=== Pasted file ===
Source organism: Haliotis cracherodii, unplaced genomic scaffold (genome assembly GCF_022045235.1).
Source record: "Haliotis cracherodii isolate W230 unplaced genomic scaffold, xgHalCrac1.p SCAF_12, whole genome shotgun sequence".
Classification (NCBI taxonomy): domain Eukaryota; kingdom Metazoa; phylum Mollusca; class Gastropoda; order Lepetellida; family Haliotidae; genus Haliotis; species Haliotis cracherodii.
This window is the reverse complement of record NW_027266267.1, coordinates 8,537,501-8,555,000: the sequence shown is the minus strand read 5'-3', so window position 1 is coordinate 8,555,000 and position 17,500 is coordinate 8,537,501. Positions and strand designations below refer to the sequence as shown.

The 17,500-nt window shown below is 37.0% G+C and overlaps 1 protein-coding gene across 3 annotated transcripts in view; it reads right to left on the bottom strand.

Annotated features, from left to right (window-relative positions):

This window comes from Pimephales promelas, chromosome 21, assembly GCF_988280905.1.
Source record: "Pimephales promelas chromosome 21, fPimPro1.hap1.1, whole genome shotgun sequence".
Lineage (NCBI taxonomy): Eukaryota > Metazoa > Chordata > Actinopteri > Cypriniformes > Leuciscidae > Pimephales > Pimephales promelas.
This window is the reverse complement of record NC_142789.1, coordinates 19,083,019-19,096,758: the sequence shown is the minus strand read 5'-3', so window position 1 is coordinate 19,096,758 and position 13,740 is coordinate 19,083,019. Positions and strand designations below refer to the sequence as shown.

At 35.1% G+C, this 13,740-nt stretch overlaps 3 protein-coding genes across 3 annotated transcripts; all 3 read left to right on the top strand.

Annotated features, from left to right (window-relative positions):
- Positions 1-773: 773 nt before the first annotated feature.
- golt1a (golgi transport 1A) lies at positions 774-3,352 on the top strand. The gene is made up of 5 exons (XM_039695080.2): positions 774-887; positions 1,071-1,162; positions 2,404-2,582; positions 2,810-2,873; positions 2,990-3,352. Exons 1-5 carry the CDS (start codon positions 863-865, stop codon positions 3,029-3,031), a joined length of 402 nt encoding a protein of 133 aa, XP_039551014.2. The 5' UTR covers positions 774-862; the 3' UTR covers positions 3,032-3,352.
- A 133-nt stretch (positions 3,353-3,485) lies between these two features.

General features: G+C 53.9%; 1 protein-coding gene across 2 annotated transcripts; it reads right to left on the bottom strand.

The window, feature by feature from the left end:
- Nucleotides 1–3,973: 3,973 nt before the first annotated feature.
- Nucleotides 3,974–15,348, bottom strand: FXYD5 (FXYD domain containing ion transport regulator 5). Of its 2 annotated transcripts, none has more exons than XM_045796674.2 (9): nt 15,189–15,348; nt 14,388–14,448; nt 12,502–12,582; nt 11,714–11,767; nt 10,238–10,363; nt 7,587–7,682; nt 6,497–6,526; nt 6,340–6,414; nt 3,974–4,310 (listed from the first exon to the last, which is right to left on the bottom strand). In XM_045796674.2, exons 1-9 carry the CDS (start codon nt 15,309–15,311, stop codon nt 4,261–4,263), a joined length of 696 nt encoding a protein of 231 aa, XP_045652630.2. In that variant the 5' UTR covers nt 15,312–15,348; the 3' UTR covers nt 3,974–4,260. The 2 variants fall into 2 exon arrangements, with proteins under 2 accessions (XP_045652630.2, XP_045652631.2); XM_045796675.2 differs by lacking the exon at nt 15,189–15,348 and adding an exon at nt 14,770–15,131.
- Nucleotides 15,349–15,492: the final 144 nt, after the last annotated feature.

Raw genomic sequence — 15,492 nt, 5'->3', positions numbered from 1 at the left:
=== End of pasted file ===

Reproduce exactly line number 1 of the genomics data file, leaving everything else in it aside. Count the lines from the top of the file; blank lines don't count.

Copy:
Source organism: Haliotis cracherodii, unplaced genomic scaffold (genome assembly GCF_022045235.1).